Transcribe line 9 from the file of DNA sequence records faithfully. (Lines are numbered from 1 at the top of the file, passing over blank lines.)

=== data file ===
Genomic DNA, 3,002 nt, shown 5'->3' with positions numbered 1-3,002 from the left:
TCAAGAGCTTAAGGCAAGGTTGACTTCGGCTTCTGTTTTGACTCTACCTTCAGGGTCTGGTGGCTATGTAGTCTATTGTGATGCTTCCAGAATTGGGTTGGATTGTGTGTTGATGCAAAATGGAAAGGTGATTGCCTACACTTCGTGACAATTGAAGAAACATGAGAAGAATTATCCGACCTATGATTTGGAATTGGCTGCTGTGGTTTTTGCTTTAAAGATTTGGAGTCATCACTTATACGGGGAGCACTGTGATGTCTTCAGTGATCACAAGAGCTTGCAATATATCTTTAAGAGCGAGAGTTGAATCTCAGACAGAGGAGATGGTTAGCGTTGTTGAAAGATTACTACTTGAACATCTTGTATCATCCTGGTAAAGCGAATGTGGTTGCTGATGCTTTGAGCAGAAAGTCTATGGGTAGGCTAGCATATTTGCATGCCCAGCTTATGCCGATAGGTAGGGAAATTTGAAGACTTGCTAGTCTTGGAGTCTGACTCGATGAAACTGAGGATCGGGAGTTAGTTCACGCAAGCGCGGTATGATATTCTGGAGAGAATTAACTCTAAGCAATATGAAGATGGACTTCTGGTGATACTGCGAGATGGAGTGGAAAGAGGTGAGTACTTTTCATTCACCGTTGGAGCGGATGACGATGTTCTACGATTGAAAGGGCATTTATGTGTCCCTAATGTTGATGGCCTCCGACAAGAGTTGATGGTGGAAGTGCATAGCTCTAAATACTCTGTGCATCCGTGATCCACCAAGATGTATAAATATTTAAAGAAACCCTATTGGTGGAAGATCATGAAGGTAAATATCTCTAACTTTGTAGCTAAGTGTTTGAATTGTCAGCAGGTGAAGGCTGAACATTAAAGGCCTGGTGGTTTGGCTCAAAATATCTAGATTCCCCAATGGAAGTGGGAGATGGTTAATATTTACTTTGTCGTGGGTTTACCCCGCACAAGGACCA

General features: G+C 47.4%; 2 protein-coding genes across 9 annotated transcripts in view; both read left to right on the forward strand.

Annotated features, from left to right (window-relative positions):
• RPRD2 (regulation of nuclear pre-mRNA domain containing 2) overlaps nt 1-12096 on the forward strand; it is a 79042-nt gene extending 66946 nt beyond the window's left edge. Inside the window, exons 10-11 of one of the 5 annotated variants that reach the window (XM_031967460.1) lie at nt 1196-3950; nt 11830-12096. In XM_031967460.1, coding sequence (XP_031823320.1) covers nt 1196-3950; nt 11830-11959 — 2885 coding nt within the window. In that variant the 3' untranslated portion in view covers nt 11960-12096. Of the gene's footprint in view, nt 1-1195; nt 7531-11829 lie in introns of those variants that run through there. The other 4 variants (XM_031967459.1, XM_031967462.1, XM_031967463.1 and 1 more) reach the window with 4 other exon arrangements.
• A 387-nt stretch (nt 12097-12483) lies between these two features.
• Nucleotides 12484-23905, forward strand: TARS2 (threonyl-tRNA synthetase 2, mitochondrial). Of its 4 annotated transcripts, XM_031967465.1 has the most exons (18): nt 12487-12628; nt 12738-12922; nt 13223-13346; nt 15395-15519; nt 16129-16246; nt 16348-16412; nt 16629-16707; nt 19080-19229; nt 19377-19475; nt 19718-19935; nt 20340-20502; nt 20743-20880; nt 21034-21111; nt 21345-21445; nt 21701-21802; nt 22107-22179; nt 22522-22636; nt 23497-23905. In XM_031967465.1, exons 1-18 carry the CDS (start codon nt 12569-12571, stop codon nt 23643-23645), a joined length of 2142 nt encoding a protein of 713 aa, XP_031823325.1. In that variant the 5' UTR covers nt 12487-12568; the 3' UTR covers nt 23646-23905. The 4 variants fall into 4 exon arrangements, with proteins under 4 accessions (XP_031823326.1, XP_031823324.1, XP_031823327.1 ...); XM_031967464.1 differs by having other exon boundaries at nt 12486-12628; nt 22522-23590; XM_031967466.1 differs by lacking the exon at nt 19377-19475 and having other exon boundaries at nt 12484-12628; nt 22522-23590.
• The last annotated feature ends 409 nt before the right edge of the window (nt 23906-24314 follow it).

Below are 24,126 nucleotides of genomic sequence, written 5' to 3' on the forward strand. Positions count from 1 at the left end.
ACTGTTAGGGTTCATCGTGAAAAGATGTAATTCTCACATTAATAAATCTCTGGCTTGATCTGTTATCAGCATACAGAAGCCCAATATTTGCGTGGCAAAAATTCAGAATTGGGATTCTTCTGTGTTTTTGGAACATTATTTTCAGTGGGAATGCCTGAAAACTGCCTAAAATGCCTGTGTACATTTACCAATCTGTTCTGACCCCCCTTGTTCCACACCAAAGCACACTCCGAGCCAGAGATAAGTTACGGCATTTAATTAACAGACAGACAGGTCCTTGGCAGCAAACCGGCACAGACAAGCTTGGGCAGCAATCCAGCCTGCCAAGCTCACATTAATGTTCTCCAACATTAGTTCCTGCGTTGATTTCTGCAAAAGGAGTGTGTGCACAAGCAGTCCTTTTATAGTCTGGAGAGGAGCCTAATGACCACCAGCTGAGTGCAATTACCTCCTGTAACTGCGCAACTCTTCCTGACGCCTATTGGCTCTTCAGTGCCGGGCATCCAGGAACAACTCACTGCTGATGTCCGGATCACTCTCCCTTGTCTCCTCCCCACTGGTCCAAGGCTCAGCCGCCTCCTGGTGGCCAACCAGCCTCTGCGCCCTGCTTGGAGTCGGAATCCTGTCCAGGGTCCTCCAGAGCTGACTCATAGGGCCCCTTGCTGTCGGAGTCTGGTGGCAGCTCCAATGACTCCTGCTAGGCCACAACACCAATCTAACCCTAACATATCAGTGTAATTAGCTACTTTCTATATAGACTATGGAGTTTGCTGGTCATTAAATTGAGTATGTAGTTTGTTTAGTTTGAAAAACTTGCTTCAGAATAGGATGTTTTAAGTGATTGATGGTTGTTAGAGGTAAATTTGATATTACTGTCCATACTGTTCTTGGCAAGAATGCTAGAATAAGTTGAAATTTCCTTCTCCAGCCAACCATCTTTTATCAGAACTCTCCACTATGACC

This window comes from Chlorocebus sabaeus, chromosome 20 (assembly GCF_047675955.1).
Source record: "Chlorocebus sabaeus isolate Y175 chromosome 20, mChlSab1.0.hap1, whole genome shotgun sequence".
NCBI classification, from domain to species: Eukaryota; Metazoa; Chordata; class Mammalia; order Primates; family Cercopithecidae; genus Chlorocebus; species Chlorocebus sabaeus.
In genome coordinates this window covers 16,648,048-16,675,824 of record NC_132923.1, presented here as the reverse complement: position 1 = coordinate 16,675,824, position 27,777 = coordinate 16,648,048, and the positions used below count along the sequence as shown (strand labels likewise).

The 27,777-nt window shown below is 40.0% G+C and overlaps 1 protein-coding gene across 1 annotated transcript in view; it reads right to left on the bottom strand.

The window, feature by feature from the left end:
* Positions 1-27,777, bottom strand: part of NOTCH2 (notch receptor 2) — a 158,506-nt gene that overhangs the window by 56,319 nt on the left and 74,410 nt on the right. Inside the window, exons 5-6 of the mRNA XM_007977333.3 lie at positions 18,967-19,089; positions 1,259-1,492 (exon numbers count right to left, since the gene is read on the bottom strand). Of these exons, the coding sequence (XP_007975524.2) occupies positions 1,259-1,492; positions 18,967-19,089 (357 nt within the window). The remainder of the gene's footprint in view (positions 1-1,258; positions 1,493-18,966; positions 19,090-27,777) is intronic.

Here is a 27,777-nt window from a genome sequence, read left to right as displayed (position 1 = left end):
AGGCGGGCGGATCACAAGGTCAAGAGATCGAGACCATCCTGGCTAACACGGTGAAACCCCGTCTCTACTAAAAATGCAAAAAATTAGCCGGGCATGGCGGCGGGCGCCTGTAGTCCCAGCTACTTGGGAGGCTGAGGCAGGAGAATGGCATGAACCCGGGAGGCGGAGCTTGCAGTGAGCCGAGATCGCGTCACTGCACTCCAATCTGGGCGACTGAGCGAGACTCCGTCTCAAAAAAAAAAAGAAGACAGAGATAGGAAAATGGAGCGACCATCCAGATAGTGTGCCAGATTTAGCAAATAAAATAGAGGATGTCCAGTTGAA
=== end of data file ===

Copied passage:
Below are 24,126 nucleotides of genomic sequence, written 5' to 3' on the forward strand. Positions count from 1 at the left end.